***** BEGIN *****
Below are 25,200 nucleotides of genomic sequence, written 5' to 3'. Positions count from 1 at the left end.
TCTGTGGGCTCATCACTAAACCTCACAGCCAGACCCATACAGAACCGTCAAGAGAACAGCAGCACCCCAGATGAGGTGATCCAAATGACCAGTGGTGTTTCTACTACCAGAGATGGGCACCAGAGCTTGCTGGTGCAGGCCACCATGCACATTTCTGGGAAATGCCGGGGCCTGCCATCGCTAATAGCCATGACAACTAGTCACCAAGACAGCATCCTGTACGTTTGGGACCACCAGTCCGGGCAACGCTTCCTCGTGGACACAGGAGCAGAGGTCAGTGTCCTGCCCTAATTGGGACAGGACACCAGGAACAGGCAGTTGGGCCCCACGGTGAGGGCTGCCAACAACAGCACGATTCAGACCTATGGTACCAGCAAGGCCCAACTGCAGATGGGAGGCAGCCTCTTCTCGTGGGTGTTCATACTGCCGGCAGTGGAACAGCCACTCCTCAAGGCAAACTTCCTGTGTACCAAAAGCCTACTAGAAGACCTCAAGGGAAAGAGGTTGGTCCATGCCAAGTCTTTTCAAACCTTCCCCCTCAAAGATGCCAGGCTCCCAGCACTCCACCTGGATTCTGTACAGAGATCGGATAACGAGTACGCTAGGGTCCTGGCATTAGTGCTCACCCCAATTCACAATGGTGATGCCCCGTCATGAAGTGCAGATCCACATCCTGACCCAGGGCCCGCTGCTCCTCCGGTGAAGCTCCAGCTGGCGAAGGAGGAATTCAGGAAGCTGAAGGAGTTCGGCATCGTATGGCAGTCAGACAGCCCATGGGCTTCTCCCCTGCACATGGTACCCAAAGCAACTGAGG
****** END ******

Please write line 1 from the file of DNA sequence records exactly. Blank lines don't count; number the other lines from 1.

Below are 25,200 nucleotides of genomic sequence, written 5' to 3'. Positions count from 1 at the left end.